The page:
Pebble is arguably responsible for helping to jumpstart the modern wearable movement. They raised over $10 million through their Kickstarter campaign in 2012, and since then pretty much every major tech company has hopped on the bandwagon, including Apple, LG, Samsung, Motorola and Sony. Even more traditional watch makers such as Fossil and Tag Heuer have made their own attempts at blending their classic designs with our connected lifestyles. Choosing the best smartwatch, however, is no easy task. There's a plethora of options, and frankly, they are not powerful or versatile enough at this time to make any of them a 'must-buy' for most people - especially at the current prices.
If you are set on buying a smartwatch, however, there are a handful of things to consider - compatibility and key features being chief among them. With that in mind, the following are our picks for you - whether you are an Android user, committed to iPhones, looking for something that is fitness centric to track regular workouts or exercise, or if you're into into luxury watches and also happen to be curious about the current smartwatch trend.
Best for Apple Users
Apple's smartwatch is compact and really nicely built. Whether you find it beautiful or not is a matter of taste, but you can see the level of craftsmanship that went into creating the company's first wearable, from the materials used to the quality of the display, the digital crown and the many different bands and watch faces.
The screen is both large enough and clear enough for text to be easily readable. The digital crown lets you scroll smoothly through content while keeping your finger from blocking what you're trying to read. The Apple Watch's Taptic Engine is a really nice touch, adding a physical dimension to notifications with a gentle tap on the wrist - instead of an annoying vibration. The screen doesn't automatically turn on when you get a notification, either. You feel a tap but the notification is only displayed when you raise the watch to look at it.
In terms of functionality, this is the obvious pick if you're committed to the iPhone. It offers the best integration with iOS and Apple's services, and many of your existing apps will offer a Watch companion app. You can display pretty much any notification from your phone: text messages, tweets, Instagram likes, Gmail alerts and so on. Fortunately, you get fine-grained control over which notifications you receive on the watch to stop the less relevant ones from bugging you.
It also lets you take phone calls on your wrist, doubles as a capable fitness tracker, gives you turn by turn directions, and lets you make payments. It doesn't necessarily do all of those things better than your phone, but makes some of them easier or more convenient when you're out and about. This is the first version of the Apple Watch, so we expect that Apple will continue refining the experience and upgrading the hardware, much as they do with their other products.
Apple promises enough battery life to get you through the day, and, for the most part, it delivers. Apple doesn't advertise it's water resistance, but the Apple Watch seems to handle water just fine; it can even take being submerged for a while.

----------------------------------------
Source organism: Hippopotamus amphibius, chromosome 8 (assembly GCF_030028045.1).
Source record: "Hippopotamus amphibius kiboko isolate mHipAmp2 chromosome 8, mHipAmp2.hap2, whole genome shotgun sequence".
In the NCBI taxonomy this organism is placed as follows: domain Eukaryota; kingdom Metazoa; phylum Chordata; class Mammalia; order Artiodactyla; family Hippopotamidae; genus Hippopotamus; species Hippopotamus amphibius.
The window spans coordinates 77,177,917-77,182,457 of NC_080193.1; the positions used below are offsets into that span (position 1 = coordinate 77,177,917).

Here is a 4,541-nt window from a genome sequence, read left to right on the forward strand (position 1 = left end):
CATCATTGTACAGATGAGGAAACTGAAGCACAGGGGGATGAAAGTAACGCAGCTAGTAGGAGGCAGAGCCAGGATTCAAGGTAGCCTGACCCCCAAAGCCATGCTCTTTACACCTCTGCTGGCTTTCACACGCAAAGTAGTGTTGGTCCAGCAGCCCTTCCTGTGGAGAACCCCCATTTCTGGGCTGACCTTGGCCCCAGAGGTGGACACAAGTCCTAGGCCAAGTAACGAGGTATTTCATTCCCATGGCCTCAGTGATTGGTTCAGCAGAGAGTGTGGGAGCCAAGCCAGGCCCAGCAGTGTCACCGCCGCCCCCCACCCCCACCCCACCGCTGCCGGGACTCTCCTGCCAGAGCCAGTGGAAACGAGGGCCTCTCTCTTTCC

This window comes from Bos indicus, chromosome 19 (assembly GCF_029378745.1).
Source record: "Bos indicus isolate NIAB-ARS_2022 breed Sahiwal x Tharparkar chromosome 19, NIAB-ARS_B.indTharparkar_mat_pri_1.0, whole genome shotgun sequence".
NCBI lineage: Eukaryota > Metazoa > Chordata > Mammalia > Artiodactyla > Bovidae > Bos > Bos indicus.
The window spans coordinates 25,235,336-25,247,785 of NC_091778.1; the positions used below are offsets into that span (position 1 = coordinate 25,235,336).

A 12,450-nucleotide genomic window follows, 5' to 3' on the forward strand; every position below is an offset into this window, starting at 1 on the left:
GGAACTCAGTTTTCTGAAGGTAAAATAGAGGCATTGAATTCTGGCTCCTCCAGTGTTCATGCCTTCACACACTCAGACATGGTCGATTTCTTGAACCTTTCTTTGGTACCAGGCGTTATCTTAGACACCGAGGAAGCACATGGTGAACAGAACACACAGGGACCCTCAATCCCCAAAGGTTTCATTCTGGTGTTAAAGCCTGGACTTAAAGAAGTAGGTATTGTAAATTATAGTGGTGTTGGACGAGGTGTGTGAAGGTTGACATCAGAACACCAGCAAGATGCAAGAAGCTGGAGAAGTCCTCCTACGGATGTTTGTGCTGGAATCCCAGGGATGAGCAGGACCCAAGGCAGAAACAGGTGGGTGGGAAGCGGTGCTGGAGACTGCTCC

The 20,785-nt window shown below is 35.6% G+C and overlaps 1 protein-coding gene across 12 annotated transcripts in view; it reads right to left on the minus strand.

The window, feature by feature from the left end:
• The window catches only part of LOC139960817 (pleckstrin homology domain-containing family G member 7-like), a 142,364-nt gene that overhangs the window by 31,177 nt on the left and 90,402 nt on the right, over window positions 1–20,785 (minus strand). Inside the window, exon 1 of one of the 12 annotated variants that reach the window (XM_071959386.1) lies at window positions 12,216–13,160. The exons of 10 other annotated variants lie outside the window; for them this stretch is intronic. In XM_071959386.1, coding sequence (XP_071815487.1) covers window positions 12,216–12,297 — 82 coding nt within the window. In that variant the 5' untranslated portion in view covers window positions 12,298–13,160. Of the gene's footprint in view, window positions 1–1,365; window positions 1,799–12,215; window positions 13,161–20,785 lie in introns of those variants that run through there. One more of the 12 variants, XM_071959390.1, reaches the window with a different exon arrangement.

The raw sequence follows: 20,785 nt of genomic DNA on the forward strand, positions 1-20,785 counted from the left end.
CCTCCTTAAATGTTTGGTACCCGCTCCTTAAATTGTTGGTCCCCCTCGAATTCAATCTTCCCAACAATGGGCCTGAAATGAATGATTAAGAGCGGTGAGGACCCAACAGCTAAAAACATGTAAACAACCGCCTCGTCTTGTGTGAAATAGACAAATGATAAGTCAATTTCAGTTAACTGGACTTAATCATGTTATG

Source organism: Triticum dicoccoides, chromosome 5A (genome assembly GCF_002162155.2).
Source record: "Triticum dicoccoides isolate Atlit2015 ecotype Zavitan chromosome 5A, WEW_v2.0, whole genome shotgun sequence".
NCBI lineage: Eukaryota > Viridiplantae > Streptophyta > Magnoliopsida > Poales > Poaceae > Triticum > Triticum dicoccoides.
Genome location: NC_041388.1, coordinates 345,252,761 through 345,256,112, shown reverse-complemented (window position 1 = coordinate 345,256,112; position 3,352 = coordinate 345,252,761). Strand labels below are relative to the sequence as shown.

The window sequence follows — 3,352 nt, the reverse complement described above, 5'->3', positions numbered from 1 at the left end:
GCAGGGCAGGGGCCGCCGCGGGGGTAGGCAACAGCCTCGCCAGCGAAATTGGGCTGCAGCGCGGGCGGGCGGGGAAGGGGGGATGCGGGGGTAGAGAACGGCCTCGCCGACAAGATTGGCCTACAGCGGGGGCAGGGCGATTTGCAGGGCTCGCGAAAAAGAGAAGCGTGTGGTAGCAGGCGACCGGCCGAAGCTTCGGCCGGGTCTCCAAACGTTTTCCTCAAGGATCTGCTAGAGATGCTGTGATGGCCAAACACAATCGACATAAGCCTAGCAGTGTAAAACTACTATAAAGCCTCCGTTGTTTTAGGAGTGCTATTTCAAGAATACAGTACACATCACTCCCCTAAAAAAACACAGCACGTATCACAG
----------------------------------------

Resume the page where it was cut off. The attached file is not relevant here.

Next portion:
Our recommendation would be to go with the cheaper Sport model. The entry-level Sport model offers the same features as its pricier siblings and its price was recently dropped to $299 or $349 -- depending if you get the 38mm or 42mm model. Keep in mind that the current-generation Apple Watch was originally released a year ago, so a newer version may arrive soon -- rumors point to an update this fall.
Best for Android Users
Motorola received a lot of praise with the original Moto 360 for being the first to bring the round watch face form factor to the Android Wear market. This made it far better looking and more watch-like than most of its competition, but it wasn't without its flaws. One of the biggest complaints from users involved the black bar on the bottom, commonly referred to as the 'flat tire'. Its presence isn't as big of an offense as some believe, but it's still a bit disappointing that Motorola didn't rectify this with the second-gen Moto 360 when LG and Huawei have both done fully round displays. The company justifies its existence as the location for the ambient light sensor that enables an auto-brightness mode.
The watch's design is customizable through Moto Maker. You get a handful of options for the design on the bezel, the color of the metallic case, and various straps. There are now also two screen sizes, 42mm and 46mm, with a 1.37-inch or 1.56-inch IPS LCD display. The screen is extremely sharp and easily legible, and also very responsive to touch and wrist-flick gestures.
Under the hood is a Snapdragon 400 processor, which has been used extensively in budget and mid-range smartphones, and is powerful enough to run Android Wear devices smoothly. There's also 512MB of RAM, 4GB of internal storage, Wi-Fi and Bluetooth 4.0 - meaning you can now use it without tethering it to a smartphone.
Like the Apple Watch is to the iPhone, Android Wear devices are for the most part an extension of your smartphone. You'll get notifications as they arrive on your phone, and you can interact with them or dismiss them with a swipe or flick of the wrist.